by Kalayna Price
I don't read many novels with faeries in them, let alone urban fantasy novels, so Grave Witch helped bump up that number a notch higher. The fae element was actually a bit of a surprise, because when I read the back cover of this one I was expecting witches and ghosts and that's all. Shows what assumptions get you.
This book was a change of pace from the other UF novels I've read lately. It went light on the humor, but didn't take itself too seriously, and the flow of the book felt more like a straight up mystery novel--but with magic. I was a little worried early on that the book was going to play out like a police procedural, which is a genre I still bristle at, but it actually felt closer to something like a Janet Evanovich novel as far as the investigative elements went. That I can readily enjoy.
Alex Craft makes her living as a grave witch, communicating with shades of people who've recently died. She's not a ghost whisperer though, as the shades are like echoes of the dead with the nifty ability to talk. Kind of like the black box of the soul, you might say. But, it's when one of these shades actually attacks her when she summons it in the morgue that things go haywire for the cash-strapped societal outcast.
A detective friend of hers is investigating the assassination of the governor and needs her to raise the guy's shade, which only leads her to get attacked, marked by a soul-sucking spell, the detective in a coma after a botched hit, and a case that may involve her own father, the deputy governor and leader of the Humans First Society--yeah, she's got daddy issues, big-time. Along the way, she finds herself seeking help and butting heads with not just a ghost that's tailing her, but the lead detective on the governor's case, and even Death himself. Not to mention the gang of faeries that seem to have it in for her.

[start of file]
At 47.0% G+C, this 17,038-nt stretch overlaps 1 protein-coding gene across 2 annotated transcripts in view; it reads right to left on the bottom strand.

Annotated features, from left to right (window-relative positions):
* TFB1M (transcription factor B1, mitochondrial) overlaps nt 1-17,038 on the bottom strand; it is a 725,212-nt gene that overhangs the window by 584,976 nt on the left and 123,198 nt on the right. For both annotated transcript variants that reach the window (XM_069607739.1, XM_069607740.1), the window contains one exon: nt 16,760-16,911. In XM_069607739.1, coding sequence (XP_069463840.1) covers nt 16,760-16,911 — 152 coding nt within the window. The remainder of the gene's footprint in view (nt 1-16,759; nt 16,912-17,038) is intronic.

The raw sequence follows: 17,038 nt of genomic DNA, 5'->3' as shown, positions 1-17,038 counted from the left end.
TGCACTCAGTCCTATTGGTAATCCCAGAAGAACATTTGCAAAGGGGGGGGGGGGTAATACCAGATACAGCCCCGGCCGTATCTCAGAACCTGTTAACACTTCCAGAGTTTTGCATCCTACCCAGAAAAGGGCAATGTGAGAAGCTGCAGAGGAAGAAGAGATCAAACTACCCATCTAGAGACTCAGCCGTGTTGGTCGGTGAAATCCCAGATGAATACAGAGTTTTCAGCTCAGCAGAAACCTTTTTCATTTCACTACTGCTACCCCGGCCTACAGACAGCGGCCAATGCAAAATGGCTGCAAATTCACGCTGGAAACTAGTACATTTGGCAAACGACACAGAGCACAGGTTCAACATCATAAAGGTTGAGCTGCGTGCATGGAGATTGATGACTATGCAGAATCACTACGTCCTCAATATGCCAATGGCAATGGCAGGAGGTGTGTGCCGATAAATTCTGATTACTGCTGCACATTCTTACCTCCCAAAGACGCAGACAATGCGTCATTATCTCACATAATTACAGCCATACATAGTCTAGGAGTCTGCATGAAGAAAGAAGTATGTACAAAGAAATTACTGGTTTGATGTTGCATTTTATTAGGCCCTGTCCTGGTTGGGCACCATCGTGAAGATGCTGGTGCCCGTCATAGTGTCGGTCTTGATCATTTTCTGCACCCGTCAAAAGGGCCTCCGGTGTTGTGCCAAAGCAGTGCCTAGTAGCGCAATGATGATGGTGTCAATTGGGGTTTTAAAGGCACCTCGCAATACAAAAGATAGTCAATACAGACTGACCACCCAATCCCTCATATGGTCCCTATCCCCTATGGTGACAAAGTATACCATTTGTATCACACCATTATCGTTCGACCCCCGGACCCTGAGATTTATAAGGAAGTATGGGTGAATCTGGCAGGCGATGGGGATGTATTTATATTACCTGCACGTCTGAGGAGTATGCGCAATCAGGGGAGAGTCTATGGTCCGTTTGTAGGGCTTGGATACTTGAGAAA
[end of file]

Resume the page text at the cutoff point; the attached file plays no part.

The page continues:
Oddly enough, I was more entertained by Alex and all her interactions with the characters in the books than I did with the actual mystery. One of those experiences where the characters were more rewarding than the plot. The plot offers enough twists and turns to keep things interesting, but what kept me hooked the whole way through was the cast. Little moments like Alex's little dog, PC, who was on the mend with a broken leg in a cast, and his constant begging of food. I'm a dog lover though, so that was an easy hook for me. There was her estranged sister too, and the strained relationship they have as the prospect of their father's involvement in the case comes to bear. I thought that was something that really helped give Alex's character some depth. One of my favorite characters had to be Roy the ghost, with his earnest attitude coupled with a desire to see his murderer brought down. I just thought the notion that a ghost would hound a witch almost incessantly once he realizes someone can finally see him was the much-needed bit of humor that the book needed.
It's not high-octane stuff, but it's a world Kalayna has laid out really well. The whole history of a city and state existing on a neighboring plain of existence after faeries and witches come out of the woodwork felt just believable enough to have me suspend my disbelief. I could have used a little bit more differentiating that world from the preexisting mundane world, but that's a minor detail, and one I'm sure gets worked out as the series continues. It took a while to get round to reading this book, so I hope I don't procrastinate quite so long when it comes to the second installment.